We often ask our guests to share the best career advice they ever received. President LeBlanc was emphatic about this: "Say yes. I mean, say yes to opportunities. Say yes to the invitation. Say yes. In my career, in my life." He supported this with a remarkable – and true – personal story from his college days, featuring an impulsive cross-country bus trip to win back his future wife after she'd broken up with him by phone. "And we've been together since," he concluded. "Sometimes you just say yes to the invitation."
Following that theme, it was no surprise to hear this former English major explain how reading fiction teaches him about leadership. He spoke about his current read, George Saunders' A Swim in the Pond in the Rain:
"It's based on a class he teaches at Syracuse deconstructing four Russian short stories. And it's really about our humanity. I used to think it was all about our skills. I actually think it's about our relational power now. My old tendency was to start every meeting with the agenda. My tendency today is like, 'How are you doing? How are you in this moment today?' I think that's partly a reflection of the world we find ourselves in. I think it's the effects of the pandemic. And books teach life values and habits of people a lot unlike yourself. I can't get there, but books can help me understand. There are just so many good examples of that."
Note: This interview in the Weekly Wisdom Series originally aired on July 11, 2022 as part of the University Innovation Alliance’s Innovating Together Podcast, appearing live on Facebook, Twitter, and LinkedIn.
Links Mentioned in This Episode
• Southern New Hampshire University
• Marlboro College
• Clayton Christensen
• The Innovator's Dilemma: When New Technologies Cause Great Firms to Fail by Clayton Christensen
• HEERF (Higher Education Emergency Relief Fund, authorized by the Coronavirus Response and Relief Supplemental Appropriations Act of 2021, and administered by the U.S. Department of Education)
• Emerson College
• A Swim in the Pond in the Rain: In Which Four Russians Give a Master Class on Writing, Reading, and Life by George Saunders
Bios of Guest and Co-Hosts
Guest: Paul LeBlanc, President, Southern New Hampshire University
Dr. Paul J. LeBlanc became President of Southern New Hampshire University (SNHU) in 2003. Since then, SNHU's enrollment has grown from 2,800 to over 150,000. As the largest nonprofit provider of online higher education in the country it was the only university included on Fast Company’s “World’s Fifty Most Innovative Companies” list. Among Dr. LeBlanc's numerous awards, Forbes has listed him as one of its 15 “Classroom Revolutionaries” and one of the “most influential people in higher education,” and in 2018, he won the TIAA Institute Hesburgh Award for Leadership Excellence in Higher Education. He served as Senior Policy Advisor to Under Secretary Ted Mitchell at the U.S. Department of Education, working on competency-based education, new accreditation pathways, and innovation. He serves on the National Advisory Committee on Institutional Quality and Integrity (NACIQI); the National Academies of Sciences, Engineering and Medicine’s Board on Higher Education and Workforce; the American Council on Education (ACE) Board; and the Association of Governing Boards (AGB) Council of Presidents. Paul immigrated to the United States as a child, was the first in his extended family to attend college, and is a graduate of Framingham State University (BA), Boston College (MA), and the University of Massachusetts (PhD). From 1993 to 1996 he directed a technology start-up for Houghton Mifflin Publishing Company, was President of Marlboro College (VT) from 1996 to 2003. His wife Patricia is an attorney, and they have two daughters, Emma and Hannah.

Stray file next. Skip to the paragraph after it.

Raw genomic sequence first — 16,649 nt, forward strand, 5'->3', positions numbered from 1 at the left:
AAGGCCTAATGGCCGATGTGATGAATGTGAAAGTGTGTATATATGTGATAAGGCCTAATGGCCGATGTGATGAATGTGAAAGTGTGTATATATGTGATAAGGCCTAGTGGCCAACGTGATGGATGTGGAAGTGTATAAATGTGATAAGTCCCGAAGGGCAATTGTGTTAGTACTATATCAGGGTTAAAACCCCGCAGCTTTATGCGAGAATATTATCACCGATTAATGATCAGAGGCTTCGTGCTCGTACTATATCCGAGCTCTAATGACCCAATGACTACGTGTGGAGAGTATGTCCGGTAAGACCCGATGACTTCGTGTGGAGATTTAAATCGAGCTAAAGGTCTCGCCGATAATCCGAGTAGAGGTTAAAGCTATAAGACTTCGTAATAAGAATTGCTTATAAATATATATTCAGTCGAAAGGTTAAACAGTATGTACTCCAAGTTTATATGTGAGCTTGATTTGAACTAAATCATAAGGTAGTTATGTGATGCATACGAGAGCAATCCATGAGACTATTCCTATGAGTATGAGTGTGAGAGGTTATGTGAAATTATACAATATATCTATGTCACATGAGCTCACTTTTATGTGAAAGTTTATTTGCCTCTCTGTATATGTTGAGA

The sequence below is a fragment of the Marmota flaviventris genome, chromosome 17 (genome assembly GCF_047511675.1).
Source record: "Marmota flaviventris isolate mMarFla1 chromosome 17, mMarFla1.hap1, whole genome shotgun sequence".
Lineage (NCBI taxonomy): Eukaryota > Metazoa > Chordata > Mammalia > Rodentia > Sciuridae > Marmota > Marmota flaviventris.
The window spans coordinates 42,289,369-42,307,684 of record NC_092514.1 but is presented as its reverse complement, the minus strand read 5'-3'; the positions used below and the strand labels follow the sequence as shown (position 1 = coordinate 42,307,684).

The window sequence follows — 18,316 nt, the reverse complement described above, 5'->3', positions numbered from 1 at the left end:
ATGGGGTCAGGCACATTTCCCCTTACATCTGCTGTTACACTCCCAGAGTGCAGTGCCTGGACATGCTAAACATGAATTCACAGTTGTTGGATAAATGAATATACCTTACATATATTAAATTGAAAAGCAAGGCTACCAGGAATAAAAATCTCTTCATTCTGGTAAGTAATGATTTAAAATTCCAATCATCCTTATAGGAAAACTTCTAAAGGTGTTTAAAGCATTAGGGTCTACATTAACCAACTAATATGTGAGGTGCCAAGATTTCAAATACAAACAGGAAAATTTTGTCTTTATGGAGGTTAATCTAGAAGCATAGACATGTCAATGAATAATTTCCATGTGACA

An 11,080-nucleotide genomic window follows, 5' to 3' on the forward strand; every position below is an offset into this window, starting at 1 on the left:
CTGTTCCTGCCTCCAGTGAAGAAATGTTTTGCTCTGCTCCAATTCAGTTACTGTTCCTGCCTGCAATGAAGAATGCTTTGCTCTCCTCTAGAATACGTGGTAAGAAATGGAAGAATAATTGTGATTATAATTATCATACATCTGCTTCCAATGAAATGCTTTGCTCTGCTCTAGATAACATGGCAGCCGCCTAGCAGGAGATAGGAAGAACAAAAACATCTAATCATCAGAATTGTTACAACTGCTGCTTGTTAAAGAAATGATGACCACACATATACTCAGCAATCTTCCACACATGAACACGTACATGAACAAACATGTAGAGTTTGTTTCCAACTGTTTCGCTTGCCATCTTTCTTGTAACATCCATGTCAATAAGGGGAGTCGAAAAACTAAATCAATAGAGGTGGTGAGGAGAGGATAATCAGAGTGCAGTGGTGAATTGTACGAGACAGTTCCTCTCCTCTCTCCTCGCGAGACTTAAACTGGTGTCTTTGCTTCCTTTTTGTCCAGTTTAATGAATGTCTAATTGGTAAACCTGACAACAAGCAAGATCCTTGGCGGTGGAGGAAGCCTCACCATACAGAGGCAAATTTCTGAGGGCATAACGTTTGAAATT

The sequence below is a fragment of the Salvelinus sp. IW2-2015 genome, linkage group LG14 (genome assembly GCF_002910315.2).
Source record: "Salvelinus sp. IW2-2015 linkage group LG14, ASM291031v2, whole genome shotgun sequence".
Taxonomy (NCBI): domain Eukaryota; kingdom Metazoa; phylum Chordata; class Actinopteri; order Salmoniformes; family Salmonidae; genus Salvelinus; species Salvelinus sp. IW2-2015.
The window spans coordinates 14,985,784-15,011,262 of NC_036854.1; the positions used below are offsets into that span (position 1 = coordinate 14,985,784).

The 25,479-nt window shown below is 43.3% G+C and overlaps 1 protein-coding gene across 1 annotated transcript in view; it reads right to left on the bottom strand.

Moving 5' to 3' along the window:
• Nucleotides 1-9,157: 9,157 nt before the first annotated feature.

Co-Host: Bridget Burns, CEO, University Innovation Alliance
Dr. Bridget Burns is the founder and CEO of the University Innovation Alliance (UIA). For the past decade, she has advised university presidents, system chancellors, and state and federal policy leaders on strategies to expand access to higher education, address costs, and promote completion for students of all backgrounds. The UIA was developed during Bridget’s tenure as an American Council on Education (A.C.E.) Fellowship at Arizona State University. She held multiple roles within the Oregon University System, including serving as Chief of Staff and Senior Policy Advisor, where she won the national award for innovation in higher education government relations. She was a National Associate for the National Center for Public Policy and Higher Education, and has served on several statewide governing boards including ones governing higher education institutions, financial aid policy, and policy areas impacting children and families.
Co-Host: Doug Lederman, Editor and Co-Founder, Inside Higher Ed
Doug Lederman is editor and co-founder of Inside Higher Ed. With Scott Jaschik, he leads the site's editorial operations, overseeing news content, opinion pieces, career advice, blogs and other features. Doug speaks widely about higher education, including on C-Span and National Public Radio and at meetings and on campuses around the country. His work has appeared in The New York Times and USA Today, among other publications. Doug was managing editor of The Chronicle of Higher Education from 1999 to 2003, after working at The Chronicle since 1986 in a variety of roles. He has won three National Awards for Education Reporting from the Education Writers Association, including one for a 2009 series of Inside Higher Ed articles on college rankings. He began his career as a news clerk at The New York Times. He grew up in Shaker Heights, Ohio, and graduated in 1984 from Princeton University. Doug and his wife, Kate Scharff, live in Bethesda, MD.
About Weekly Wisdom
Weekly Wisdom is an event series that happens live on Facebook, Twitter, and LinkedIn. It also becomes a podcast episode. Every week, we join forces with Inside Higher Ed and talk with a sitting college president or chancellor about how they're specifically navigating the challenges of this moment. These conversations will be filled with practicable things you can do right now by unpacking how and why college leaders are making decisions within higher education. Hopefully, these episodes will also leave you with a sense of optimism and a bit of inspiration.